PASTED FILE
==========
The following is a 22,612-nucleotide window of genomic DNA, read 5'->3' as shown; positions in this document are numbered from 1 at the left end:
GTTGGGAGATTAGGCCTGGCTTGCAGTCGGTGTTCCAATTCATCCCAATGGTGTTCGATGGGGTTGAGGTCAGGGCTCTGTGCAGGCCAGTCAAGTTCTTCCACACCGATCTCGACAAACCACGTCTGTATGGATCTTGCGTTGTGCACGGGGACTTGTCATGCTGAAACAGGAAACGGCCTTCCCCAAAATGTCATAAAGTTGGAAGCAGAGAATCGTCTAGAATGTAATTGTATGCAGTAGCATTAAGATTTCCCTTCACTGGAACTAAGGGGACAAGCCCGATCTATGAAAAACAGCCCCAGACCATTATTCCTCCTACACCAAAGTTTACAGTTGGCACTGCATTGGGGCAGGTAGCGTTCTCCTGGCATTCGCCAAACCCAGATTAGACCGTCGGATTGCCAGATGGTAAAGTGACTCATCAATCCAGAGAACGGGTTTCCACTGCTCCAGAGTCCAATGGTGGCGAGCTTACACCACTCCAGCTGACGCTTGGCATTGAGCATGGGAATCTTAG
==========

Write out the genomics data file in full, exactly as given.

The following is a 22,612-nucleotide window of genomic DNA, read 5'->3' as shown; positions in this document are numbered from 1 at the left end:
GTTGGGAGATTAGGCCTGGCTTGCAGTCGGTGTTCCAATTCATCCCAATGGTGTTCGATGGGGTTGAGGTCAGGGCTCTGTGCAGGCCAGTCAAGTTCTTCCACACCGATCTCGACAAACCACGTCTGTATGGATCTTGCGTTGTGCACGGGGACTTGTCATGCTGAAACAGGAAACGGCCTTCCCCAAAATGTCATAAAGTTGGAAGCAGAGAATCGTCTAGAATGTAATTGTATGCAGTAGCATTAAGATTTCCCTTCACTGGAACTAAGGGGACAAGCCCGATCTATGAAAAACAGCCCCAGACCATTATTCCTCCTACACCAAAGTTTACAGTTGGCACTGCATTGGGGCAGGTAGCGTTCTCCTGGCATTCGCCAAACCCAGATTAGACCGTCGGATTGCCAGATGGTAAAGTGACTCATCAATCCAGAGAACGGGTTTCCACTGCTCCAGAGTCCAATGGTGGCGAGCTTACACCACTCCAGCTGACGCTTGGCATTGAGCATGGGAATCTTAG